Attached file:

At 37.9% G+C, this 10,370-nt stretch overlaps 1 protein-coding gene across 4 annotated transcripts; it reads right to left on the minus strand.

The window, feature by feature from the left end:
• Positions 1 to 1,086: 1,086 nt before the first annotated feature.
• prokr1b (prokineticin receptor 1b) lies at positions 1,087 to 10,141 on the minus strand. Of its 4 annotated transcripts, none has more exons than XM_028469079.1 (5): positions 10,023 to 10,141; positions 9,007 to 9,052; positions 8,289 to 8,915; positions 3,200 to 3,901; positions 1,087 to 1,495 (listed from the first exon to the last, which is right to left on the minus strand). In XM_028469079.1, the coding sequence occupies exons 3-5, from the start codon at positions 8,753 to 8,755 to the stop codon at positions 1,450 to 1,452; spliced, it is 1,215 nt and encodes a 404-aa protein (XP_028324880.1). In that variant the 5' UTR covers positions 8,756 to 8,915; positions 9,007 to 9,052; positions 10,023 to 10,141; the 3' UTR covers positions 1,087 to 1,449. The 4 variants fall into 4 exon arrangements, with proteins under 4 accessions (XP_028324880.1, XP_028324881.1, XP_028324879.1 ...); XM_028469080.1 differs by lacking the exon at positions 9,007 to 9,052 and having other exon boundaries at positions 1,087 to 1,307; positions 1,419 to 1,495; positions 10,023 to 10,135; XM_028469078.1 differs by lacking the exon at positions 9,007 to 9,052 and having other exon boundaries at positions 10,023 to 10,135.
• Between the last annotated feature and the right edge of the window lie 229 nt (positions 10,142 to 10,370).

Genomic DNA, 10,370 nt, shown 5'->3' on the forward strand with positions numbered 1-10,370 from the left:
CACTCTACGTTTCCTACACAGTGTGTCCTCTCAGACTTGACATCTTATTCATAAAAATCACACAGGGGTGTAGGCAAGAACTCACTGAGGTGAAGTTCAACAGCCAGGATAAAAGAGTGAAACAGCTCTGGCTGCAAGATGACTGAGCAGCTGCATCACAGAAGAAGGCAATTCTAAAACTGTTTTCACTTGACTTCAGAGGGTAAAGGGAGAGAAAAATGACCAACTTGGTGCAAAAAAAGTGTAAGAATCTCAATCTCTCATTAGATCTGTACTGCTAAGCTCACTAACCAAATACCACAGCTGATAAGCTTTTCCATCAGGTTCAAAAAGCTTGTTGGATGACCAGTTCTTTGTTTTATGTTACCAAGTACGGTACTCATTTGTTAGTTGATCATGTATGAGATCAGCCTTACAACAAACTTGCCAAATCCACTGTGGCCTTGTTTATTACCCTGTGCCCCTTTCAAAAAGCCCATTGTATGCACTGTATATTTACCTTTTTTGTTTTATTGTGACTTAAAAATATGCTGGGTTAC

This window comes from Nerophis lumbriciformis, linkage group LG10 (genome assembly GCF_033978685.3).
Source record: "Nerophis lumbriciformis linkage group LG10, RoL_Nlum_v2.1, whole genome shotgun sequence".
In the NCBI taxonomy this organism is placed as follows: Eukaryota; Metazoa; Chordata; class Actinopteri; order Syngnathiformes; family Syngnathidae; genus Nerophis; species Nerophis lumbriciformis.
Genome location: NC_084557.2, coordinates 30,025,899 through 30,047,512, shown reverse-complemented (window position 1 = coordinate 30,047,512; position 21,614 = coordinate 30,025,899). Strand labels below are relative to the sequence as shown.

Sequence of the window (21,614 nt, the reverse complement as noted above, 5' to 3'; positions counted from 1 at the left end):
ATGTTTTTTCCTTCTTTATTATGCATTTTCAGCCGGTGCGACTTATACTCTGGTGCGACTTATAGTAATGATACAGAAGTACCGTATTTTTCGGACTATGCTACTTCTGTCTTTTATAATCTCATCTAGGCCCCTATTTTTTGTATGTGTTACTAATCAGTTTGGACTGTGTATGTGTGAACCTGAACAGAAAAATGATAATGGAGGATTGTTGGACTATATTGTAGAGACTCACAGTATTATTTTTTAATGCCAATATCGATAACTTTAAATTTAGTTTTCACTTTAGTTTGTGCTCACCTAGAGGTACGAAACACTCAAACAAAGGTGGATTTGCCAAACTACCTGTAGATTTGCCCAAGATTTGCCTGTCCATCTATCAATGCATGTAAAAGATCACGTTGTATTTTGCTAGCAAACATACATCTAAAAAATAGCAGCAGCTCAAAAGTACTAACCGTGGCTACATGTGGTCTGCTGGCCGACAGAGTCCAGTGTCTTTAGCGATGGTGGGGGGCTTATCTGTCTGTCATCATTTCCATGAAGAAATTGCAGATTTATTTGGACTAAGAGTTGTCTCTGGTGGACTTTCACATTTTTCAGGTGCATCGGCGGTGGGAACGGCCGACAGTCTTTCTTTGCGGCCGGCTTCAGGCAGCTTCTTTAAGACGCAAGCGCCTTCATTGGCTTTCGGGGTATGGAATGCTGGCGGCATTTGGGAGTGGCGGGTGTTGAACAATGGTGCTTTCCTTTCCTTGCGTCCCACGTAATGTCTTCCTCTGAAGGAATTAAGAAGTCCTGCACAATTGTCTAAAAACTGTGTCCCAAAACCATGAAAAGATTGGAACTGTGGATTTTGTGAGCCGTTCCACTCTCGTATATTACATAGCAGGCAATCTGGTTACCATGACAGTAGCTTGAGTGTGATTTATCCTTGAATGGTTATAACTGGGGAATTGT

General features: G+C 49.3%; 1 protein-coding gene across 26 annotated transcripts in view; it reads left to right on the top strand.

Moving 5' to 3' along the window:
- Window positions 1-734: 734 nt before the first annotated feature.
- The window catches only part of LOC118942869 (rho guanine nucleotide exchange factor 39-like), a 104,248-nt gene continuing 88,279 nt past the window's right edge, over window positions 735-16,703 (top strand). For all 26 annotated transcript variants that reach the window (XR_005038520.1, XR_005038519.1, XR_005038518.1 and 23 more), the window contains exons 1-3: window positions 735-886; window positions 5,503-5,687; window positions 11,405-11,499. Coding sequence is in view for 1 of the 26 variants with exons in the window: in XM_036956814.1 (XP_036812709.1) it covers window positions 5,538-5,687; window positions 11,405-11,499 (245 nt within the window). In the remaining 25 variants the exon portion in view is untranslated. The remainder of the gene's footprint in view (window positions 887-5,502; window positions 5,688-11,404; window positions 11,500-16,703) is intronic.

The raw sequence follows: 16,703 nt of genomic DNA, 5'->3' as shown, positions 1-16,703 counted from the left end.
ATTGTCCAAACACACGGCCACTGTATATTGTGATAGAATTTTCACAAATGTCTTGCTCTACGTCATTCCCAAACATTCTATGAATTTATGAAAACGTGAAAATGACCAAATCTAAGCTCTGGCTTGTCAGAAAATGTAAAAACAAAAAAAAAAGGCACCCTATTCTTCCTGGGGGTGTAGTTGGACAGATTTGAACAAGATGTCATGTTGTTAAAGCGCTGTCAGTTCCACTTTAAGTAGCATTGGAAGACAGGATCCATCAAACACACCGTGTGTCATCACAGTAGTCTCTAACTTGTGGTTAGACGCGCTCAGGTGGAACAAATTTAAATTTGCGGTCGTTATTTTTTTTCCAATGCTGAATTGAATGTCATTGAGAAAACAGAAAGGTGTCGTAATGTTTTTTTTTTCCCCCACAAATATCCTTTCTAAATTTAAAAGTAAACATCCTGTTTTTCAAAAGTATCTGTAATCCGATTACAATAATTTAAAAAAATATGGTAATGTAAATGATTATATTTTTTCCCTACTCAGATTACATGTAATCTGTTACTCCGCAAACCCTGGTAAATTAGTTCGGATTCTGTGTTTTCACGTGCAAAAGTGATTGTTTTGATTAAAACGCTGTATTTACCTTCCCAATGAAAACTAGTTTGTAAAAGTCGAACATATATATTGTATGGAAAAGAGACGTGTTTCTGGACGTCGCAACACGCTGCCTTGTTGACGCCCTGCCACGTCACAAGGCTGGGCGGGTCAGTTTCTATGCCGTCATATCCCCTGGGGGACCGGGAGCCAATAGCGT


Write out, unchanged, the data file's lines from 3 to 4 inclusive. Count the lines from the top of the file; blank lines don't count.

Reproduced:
• Positions 1 to 1,086: 1,086 nt before the first annotated feature.
• prokr1b (prokineticin receptor 1b) lies at positions 1,087 to 10,141 on the minus strand. Of its 4 annotated transcripts, none has more exons than XM_028469079.1 (5): positions 10,023 to 10,141; positions 9,007 to 9,052; positions 8,289 to 8,915; positions 3,200 to 3,901; positions 1,087 to 1,495 (listed from the first exon to the last, which is right to left on the minus strand). In XM_028469079.1, the coding sequence occupies exons 3-5, from the start codon at positions 8,753 to 8,755 to the stop codon at positions 1,450 to 1,452; spliced, it is 1,215 nt and encodes a 404-aa protein (XP_028324880.1). In that variant the 5' UTR covers positions 8,756 to 8,915; positions 9,007 to 9,052; positions 10,023 to 10,141; the 3' UTR covers positions 1,087 to 1,449. The 4 variants fall into 4 exon arrangements, with proteins under 4 accessions (XP_028324880.1, XP_028324881.1, XP_028324879.1 ...); XM_028469080.1 differs by lacking the exon at positions 9,007 to 9,052 and having other exon boundaries at positions 1,087 to 1,307; positions 1,419 to 1,495; positions 10,023 to 10,135; XM_028469078.1 differs by lacking the exon at positions 9,007 to 9,052 and having other exon boundaries at positions 10,023 to 10,135.